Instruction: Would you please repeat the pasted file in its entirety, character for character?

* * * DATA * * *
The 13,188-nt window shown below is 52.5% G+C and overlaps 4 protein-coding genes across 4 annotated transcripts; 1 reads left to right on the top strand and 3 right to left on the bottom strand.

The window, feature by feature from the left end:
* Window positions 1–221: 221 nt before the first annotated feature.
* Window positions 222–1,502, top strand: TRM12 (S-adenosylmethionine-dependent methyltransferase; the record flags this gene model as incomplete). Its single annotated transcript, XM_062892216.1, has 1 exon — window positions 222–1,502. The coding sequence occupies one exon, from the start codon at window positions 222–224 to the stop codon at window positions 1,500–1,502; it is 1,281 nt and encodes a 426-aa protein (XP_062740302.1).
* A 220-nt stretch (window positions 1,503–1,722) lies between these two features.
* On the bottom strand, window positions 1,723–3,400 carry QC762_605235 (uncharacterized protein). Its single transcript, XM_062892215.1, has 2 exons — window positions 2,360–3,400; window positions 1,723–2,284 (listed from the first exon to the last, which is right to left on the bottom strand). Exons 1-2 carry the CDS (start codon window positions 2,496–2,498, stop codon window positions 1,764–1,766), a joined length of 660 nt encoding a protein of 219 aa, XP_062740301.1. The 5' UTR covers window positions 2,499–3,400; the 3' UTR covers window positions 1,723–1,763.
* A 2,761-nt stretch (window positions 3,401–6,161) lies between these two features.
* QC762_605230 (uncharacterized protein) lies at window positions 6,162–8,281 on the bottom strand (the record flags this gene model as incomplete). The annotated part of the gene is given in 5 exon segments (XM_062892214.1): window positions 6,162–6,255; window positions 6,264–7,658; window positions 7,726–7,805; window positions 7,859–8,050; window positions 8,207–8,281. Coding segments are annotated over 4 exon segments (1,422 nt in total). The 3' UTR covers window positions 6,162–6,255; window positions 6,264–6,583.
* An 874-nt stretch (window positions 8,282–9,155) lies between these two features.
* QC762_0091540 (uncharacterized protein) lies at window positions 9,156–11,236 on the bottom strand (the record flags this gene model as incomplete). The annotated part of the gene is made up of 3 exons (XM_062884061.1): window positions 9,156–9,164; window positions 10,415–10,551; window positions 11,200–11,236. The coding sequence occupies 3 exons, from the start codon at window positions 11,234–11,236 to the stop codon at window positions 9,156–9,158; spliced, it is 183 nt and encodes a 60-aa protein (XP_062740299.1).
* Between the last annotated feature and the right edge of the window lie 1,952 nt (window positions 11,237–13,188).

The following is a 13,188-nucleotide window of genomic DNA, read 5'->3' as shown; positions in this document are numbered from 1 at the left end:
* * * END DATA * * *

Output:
The 13,188-nt window shown below is 52.5% G+C and overlaps 4 protein-coding genes across 4 annotated transcripts; 1 reads left to right on the top strand and 3 right to left on the bottom strand.

The window, feature by feature from the left end:
* Window positions 1–221: 221 nt before the first annotated feature.
* Window positions 222–1,502, top strand: TRM12 (S-adenosylmethionine-dependent methyltransferase; the record flags this gene model as incomplete). Its single annotated transcript, XM_062892216.1, has 1 exon — window positions 222–1,502. The coding sequence occupies one exon, from the start codon at window positions 222–224 to the stop codon at window positions 1,500–1,502; it is 1,281 nt and encodes a 426-aa protein (XP_062740302.1).
* A 220-nt stretch (window positions 1,503–1,722) lies between these two features.
* On the bottom strand, window positions 1,723–3,400 carry QC762_605235 (uncharacterized protein). Its single transcript, XM_062892215.1, has 2 exons — window positions 2,360–3,400; window positions 1,723–2,284 (listed from the first exon to the last, which is right to left on the bottom strand). Exons 1-2 carry the CDS (start codon window positions 2,496–2,498, stop codon window positions 1,764–1,766), a joined length of 660 nt encoding a protein of 219 aa, XP_062740301.1. The 5' UTR covers window positions 2,499–3,400; the 3' UTR covers window positions 1,723–1,763.
* A 2,761-nt stretch (window positions 3,401–6,161) lies between these two features.
* QC762_605230 (uncharacterized protein) lies at window positions 6,162–8,281 on the bottom strand (the record flags this gene model as incomplete). The annotated part of the gene is given in 5 exon segments (XM_062892214.1): window positions 6,162–6,255; window positions 6,264–7,658; window positions 7,726–7,805; window positions 7,859–8,050; window positions 8,207–8,281. Coding segments are annotated over 4 exon segments (1,422 nt in total). The 3' UTR covers window positions 6,162–6,255; window positions 6,264–6,583.
* An 874-nt stretch (window positions 8,282–9,155) lies between these two features.
* QC762_0091540 (uncharacterized protein) lies at window positions 9,156–11,236 on the bottom strand (the record flags this gene model as incomplete). The annotated part of the gene is made up of 3 exons (XM_062884061.1): window positions 9,156–9,164; window positions 10,415–10,551; window positions 11,200–11,236. The coding sequence occupies 3 exons, from the start codon at window positions 11,234–11,236 to the stop codon at window positions 9,156–9,158; spliced, it is 183 nt and encodes a 60-aa protein (XP_062740299.1).
* Between the last annotated feature and the right edge of the window lie 1,952 nt (window positions 11,237–13,188).

The following is a 13,188-nucleotide window of genomic DNA, read 5'->3' as shown; positions in this document are numbered from 1 at the left end: